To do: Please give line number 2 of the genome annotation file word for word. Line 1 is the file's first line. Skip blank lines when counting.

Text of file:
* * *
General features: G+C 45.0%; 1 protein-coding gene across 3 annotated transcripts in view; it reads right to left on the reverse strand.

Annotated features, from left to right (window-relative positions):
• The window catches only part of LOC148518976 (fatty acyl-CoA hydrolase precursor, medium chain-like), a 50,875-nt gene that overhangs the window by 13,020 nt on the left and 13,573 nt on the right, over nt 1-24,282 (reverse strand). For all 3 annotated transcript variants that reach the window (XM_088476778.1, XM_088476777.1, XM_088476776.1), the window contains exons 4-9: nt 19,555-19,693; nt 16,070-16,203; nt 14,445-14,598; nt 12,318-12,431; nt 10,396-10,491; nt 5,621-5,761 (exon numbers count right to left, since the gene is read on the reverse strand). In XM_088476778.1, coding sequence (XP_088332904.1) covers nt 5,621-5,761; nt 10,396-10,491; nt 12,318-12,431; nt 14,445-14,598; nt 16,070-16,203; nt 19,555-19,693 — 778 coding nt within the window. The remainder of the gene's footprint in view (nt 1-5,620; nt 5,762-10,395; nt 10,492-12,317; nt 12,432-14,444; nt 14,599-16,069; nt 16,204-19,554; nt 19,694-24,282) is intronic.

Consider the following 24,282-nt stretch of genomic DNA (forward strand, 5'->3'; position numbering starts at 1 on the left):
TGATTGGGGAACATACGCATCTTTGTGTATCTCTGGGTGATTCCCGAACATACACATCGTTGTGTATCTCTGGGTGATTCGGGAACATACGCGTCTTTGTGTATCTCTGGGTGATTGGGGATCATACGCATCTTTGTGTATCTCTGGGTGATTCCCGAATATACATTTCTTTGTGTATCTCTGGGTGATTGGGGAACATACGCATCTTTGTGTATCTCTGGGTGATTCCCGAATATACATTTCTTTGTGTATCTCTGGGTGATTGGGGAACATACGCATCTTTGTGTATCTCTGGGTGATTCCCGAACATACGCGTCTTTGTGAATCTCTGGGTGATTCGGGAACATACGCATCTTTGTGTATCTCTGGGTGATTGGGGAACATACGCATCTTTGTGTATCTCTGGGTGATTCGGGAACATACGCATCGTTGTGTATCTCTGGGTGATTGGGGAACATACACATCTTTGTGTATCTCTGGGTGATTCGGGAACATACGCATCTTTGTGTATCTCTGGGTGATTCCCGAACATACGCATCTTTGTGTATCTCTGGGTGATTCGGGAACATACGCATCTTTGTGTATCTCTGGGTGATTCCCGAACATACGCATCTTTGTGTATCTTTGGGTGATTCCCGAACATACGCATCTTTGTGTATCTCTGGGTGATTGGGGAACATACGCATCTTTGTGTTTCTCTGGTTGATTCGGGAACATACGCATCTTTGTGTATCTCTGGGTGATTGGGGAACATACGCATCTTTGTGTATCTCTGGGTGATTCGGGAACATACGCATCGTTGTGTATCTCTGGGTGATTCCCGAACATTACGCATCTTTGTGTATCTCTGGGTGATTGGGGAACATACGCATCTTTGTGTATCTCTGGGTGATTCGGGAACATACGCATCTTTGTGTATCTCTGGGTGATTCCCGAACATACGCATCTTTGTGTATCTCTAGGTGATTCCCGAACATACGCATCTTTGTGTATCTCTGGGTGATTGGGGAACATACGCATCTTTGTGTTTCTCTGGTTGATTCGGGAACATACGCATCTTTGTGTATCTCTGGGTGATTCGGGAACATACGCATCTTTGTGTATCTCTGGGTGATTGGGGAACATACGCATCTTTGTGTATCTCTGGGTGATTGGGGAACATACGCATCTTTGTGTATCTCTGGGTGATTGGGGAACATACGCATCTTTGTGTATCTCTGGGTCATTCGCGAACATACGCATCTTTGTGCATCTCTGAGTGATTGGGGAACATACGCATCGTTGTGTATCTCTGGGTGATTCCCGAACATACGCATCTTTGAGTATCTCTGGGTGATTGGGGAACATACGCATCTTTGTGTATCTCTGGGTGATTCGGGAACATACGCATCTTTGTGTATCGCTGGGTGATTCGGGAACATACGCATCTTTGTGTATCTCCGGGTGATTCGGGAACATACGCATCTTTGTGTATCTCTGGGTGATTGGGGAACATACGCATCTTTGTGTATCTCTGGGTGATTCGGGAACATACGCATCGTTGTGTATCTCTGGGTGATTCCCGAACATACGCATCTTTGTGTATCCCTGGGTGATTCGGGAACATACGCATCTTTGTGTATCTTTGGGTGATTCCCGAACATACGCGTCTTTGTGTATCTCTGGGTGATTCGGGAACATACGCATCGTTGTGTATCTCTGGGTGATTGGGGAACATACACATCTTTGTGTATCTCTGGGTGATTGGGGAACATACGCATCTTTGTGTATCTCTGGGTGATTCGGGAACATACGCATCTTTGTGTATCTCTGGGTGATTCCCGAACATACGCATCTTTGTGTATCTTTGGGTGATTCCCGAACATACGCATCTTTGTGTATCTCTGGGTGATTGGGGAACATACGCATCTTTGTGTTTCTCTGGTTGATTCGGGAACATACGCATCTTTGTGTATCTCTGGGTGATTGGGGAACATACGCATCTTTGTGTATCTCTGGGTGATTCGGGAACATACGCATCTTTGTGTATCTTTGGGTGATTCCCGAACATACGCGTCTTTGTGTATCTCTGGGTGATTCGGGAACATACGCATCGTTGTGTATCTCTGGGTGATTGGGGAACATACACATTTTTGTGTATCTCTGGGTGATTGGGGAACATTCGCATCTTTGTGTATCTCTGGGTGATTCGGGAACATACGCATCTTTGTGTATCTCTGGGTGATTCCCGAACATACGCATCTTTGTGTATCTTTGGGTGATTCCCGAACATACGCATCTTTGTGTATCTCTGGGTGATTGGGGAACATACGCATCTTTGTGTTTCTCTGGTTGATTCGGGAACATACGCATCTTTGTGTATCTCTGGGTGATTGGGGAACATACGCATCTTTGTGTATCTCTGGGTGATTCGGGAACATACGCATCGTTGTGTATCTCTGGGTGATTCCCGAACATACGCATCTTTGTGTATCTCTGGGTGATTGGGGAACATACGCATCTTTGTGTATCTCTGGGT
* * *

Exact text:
Annotated features, from left to right (window-relative positions):